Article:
Automotive News Table of Contents

October 17, 2016

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Market plateau elevates role of fleet sales
Author: Jesse Snyder

How to raise your U.S. market share in 2016? It's simple -- you have to turbocharge fleet sales. In fact, that may be the only way in an increasingly competitive market that has hit a plateau after six years of growth.

They're coming to America -- someday
Author: Lindsay Chappell

Think the U.S. market is competitive now? With sales at historic highs, a number of overseas makers are seeking to set up shop in a landscape known to be hostile to newcomers.

Fight for Congress puts auto agenda in play
Author: Ryan Beene

In the coming years, lawmakers will weigh in on the midterm evaluation of the Obama administration's signature 2025 fuel economy regulations and whether auto safety regulations need new fundamental changes for the safe deployment of autonomous vehicles, underscoring the stakes for the industry when...

Hard-driving Munoz to address AN World Congress

Nissan North America Chairman Jose Munoz, who is driving hard to achieve a 10 percent U.S. market share for the group, will speak at the Automotive News World Congress.

Mexico's other attraction: Surging small-car market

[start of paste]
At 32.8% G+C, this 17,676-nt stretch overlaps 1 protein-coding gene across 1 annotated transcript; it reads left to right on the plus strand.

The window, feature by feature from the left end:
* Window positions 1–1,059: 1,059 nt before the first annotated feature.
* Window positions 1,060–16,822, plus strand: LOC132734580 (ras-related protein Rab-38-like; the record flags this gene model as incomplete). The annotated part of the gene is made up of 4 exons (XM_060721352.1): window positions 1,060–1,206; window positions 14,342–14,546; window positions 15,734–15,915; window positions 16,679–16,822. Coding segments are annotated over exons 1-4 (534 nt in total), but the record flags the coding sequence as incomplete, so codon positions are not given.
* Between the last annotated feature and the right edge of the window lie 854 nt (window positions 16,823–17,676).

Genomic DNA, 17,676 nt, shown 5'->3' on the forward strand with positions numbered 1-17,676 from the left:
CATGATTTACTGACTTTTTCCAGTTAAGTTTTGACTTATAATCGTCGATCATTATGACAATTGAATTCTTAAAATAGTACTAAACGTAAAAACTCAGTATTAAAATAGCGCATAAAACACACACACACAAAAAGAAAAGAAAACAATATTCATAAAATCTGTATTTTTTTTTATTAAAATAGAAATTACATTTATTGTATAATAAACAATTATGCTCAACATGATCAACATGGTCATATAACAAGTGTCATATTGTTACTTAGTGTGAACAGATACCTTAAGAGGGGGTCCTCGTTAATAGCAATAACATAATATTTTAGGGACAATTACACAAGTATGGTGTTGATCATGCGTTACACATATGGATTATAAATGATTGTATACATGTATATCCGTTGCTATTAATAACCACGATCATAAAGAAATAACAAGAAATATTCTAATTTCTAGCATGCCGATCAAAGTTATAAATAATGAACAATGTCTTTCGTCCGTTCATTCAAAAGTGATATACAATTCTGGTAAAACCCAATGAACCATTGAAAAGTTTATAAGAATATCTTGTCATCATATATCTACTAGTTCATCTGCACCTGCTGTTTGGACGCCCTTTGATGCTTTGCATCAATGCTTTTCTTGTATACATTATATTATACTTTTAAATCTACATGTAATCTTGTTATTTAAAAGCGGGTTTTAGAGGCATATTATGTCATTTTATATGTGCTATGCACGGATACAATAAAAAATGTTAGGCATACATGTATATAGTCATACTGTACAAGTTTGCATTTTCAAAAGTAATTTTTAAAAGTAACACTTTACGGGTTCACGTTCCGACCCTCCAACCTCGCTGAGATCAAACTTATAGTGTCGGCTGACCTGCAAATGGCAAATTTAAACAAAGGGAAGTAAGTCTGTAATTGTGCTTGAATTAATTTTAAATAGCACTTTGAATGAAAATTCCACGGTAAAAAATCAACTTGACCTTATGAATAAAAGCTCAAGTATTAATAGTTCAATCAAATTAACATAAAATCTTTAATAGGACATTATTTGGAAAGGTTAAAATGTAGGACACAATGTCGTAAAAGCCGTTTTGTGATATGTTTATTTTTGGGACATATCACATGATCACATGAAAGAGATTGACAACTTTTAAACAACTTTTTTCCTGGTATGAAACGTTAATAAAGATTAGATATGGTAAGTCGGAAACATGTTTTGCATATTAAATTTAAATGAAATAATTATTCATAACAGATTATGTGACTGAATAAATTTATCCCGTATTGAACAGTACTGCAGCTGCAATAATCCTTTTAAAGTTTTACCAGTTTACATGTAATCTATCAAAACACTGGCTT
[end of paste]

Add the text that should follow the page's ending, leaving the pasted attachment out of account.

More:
Author: Laurence Iliff

Mexico's rising prominence in the auto industry isn't just about its role as a low-wage export platform. It's also a growing market for products that are made locally, particularly small sedans.

Hachigo says Honda is just fine on its own
Author: Hans Greimel

Suddenly, Honda looks like the odd man in Japan. Toyota just added Suzuki to its growing stable of partners, and Nissan is poised to take control of Mitsubishi. Meanwhile, Honda is left by its lonesome in the face of industry consolidation.

JLR has its eyes on virtual reality
Author: Dave Guilford

Jaguar Land Rover sees a major role for virtual reality technology as it redesigns its dealerships and sales process, its top North American executive said.

Losing the car key
Author: David Sedgwick

The latest evolution in car keys is on its way -- no car key at all. The future of vehicle entry and engine start is in your smartphone.

Toyota lures another partner into its orbit
Author: Hans Greimel

Toyota and Suzuki say they will consider partnering. But behind the scenes before last week’s announcement, two scions pondered their changing worlds.

'17 BMW 5 series gets features from flagship
Author: Diana T. Kurylko

The redesigned 2017 BMW 5-series sedan will go on sale in February and feature a host of technical and communications systems borrowed from the flagship 7-series sedan.

Cue the '18 Mercedes E-class coupe

Mercedes-Benz will follow up its high-tech 2017 E-class sedan with a redesigned coupe next year.

Diesel, manual to be options on Cruze hatchback
Author: Richard Truett

Chevrolet is adding a diesel engine and an optional manual transmission to the just launched Cruze hatchback in a further effort to woo Volkswagen diesel owners affected by VW's emissions scandal.